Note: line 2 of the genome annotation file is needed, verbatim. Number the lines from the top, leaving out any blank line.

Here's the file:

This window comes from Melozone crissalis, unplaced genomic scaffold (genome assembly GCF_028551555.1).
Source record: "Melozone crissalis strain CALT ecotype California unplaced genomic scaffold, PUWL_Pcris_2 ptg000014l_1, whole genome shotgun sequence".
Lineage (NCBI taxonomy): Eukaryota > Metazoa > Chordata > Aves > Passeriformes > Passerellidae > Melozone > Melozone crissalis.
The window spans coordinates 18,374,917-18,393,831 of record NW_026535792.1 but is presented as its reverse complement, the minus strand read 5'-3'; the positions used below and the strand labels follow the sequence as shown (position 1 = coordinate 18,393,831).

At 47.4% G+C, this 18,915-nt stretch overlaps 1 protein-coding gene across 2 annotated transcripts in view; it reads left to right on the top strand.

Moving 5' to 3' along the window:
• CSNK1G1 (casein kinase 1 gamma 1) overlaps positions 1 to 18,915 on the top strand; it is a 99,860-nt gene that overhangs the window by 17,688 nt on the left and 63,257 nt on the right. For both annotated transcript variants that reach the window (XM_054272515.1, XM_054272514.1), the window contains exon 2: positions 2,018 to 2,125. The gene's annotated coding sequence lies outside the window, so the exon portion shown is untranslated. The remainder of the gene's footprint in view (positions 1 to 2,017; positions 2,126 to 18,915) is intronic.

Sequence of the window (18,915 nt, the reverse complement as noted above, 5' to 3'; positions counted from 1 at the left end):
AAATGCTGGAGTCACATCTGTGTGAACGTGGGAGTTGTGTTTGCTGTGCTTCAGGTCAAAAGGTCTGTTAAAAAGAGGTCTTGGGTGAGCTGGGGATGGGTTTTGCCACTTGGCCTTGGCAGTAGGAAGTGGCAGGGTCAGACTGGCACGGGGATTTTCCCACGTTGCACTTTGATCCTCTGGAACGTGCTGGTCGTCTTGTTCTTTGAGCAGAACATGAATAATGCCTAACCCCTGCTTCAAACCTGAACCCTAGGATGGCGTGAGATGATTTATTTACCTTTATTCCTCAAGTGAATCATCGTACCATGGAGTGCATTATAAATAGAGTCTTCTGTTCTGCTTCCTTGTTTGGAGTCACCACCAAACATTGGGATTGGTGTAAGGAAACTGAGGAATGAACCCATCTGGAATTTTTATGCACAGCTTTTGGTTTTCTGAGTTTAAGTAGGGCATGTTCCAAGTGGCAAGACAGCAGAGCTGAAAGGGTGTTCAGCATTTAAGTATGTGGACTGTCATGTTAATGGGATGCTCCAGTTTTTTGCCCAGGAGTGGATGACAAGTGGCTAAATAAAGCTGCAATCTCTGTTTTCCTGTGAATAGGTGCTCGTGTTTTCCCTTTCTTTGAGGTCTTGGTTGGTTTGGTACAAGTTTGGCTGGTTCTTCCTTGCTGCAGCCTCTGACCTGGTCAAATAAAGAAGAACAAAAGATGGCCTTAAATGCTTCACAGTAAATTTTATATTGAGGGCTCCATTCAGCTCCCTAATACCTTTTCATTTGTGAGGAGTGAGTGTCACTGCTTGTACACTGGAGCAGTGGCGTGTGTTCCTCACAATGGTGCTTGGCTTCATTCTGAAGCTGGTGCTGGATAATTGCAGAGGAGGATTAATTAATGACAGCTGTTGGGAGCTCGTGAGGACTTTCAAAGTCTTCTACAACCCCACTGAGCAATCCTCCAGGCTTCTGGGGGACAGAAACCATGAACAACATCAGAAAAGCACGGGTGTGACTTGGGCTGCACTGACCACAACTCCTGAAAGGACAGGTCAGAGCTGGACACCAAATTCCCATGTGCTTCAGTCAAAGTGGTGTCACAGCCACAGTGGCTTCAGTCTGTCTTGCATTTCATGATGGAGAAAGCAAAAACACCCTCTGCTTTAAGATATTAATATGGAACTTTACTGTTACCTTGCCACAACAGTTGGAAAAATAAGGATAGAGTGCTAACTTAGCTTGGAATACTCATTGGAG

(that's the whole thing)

Source record: "Melozone crissalis strain CALT ecotype California unplaced genomic scaffold, PUWL_Pcris_2 ptg000014l_1, whole genome shotgun sequence".